I've been seeing ping.fm showing up as a source of tweets on Twitter. I've tried lots of little desktop clients like twitterific and twhirl and like them all more or less. When I started seeing ping.fm on Twitter, I popped over to the site and saw that it was a Web based service that you needed an invitation to use the beta. I sent out a little tweet asking if anybody had a beta code. My friend Walkah quickly sent me the invitation code and I signed up rather quickly on my iPhone.
Ping.fm is cool because it aggregates all your favourite social networking sites. I immediately set up Twitter, Plurk, and Pownce. They were a snap to setup.
1) Click on "Not Setup"
2) Put in your Username and Password for the service
NOTE, I am not responsible if you use this service and something goes wrong. You are putting your username and password into a third party application.
Once you have your services set up, a single post will filter to all of the sites when you make a post.
Facebook is a bit more complicated--you'll need to use your "Application Key"--but if you follow the instructions provided by the application, you shouldn't have too much trouble setting it up as well.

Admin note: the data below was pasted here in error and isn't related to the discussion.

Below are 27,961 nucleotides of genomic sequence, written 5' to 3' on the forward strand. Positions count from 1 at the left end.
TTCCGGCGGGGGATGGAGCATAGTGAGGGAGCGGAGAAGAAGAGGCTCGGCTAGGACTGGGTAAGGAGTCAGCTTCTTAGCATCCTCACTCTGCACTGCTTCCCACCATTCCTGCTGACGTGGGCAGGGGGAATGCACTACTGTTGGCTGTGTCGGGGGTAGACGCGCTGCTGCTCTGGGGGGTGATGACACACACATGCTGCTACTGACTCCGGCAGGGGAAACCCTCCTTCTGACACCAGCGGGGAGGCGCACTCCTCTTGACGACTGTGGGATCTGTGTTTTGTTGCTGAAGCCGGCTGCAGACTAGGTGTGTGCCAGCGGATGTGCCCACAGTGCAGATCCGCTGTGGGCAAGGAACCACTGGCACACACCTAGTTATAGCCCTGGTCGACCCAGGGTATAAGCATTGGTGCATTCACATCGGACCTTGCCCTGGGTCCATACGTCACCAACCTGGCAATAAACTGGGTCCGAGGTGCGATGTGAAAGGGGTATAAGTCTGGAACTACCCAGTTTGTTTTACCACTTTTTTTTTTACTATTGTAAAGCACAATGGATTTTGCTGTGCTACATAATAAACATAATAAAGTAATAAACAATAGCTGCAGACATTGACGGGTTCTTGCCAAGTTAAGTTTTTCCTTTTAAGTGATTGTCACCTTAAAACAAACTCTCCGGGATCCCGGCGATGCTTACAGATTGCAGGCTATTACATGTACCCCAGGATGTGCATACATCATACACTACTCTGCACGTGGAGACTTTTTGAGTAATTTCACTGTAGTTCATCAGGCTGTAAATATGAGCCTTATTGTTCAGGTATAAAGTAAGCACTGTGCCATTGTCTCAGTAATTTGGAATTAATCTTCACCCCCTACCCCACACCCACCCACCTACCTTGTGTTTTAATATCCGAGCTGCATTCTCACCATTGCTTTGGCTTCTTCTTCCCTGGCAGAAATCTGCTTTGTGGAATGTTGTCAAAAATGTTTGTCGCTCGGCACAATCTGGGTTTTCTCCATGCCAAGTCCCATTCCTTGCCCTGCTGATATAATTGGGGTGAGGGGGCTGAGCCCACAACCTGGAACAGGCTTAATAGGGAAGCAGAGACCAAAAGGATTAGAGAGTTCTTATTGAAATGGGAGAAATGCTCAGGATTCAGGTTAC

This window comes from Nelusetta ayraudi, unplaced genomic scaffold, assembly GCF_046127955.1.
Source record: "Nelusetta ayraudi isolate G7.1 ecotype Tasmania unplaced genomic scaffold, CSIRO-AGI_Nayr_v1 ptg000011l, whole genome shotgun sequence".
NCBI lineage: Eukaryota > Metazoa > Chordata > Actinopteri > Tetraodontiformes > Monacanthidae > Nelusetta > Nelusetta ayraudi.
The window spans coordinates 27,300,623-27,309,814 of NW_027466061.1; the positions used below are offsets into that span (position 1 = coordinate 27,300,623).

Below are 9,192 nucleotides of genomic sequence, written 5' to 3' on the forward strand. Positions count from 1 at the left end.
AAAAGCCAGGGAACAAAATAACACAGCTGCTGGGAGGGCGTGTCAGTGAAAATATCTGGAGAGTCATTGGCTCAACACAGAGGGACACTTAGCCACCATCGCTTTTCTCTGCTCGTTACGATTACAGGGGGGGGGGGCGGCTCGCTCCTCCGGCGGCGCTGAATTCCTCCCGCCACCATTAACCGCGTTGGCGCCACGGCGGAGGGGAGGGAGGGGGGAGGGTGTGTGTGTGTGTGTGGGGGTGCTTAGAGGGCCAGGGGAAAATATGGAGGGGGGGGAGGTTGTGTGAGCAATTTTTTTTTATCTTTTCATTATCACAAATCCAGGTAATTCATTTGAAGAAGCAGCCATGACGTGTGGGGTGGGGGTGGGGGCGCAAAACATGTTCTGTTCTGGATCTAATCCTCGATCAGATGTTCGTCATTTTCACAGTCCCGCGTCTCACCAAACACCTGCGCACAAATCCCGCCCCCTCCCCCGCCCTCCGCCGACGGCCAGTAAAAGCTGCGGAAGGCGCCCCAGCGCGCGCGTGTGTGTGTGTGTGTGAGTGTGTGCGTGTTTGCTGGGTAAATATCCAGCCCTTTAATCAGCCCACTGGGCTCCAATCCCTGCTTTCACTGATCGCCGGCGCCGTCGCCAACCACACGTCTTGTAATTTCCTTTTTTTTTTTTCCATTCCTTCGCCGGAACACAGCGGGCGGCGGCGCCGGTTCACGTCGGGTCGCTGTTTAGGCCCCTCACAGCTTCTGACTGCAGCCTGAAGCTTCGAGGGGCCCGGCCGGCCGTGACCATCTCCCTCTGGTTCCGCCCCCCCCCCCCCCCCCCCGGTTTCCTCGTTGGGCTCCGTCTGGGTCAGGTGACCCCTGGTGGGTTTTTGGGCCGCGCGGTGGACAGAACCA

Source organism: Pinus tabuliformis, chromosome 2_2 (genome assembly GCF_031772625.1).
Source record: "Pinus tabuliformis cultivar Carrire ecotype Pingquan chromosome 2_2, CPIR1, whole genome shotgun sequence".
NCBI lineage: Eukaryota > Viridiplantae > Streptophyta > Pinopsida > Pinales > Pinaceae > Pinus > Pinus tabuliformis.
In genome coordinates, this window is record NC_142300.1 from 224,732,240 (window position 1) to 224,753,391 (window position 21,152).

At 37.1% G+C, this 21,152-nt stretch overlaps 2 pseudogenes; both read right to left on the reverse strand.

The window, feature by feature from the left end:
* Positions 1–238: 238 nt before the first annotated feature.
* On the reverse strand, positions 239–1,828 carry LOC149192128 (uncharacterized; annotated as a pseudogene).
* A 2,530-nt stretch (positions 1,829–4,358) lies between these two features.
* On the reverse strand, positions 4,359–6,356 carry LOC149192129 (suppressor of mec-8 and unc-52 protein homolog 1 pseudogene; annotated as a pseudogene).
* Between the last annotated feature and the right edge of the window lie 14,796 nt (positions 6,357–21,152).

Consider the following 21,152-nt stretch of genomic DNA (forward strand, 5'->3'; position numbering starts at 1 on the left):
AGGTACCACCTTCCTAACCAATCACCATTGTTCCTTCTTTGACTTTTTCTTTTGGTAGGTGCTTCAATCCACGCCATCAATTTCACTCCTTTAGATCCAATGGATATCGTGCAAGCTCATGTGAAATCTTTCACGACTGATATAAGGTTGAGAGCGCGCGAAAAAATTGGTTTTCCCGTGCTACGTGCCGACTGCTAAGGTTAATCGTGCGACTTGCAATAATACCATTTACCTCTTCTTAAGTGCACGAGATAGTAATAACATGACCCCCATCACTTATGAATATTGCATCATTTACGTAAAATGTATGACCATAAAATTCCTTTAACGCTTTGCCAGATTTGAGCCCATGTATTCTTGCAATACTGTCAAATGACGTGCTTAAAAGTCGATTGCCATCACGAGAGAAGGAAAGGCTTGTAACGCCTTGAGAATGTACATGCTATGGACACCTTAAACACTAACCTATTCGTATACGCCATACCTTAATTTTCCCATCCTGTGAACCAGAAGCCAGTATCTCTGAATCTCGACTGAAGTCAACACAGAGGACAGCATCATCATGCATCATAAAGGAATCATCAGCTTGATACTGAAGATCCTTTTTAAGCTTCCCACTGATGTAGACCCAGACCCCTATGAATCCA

One minor nit, you can post to all your social networking micro-blogging sites, but you can't see the stream of folks that you follow through the service. This means you need to follow each of your streams individually.
All in all, I think that ping.fm is pretty cool and worth taking a look at. If you regularly update a bunch of services with the same or similar posts, this will save you a lot of effort.
Let me know if you need a invitation code. I'd be happy to share.
You are busy posting to your Twitterfeed at a conference. You have colleagues doing the same with the plan of combining your collective feeds into a company blog post. As the speech you are listening to comes to the keynote climax--questions, postings, answers, insights are all being fed into Twitter--you suddenly find yourself on the whale screen. Twitter, once again has come crashing down.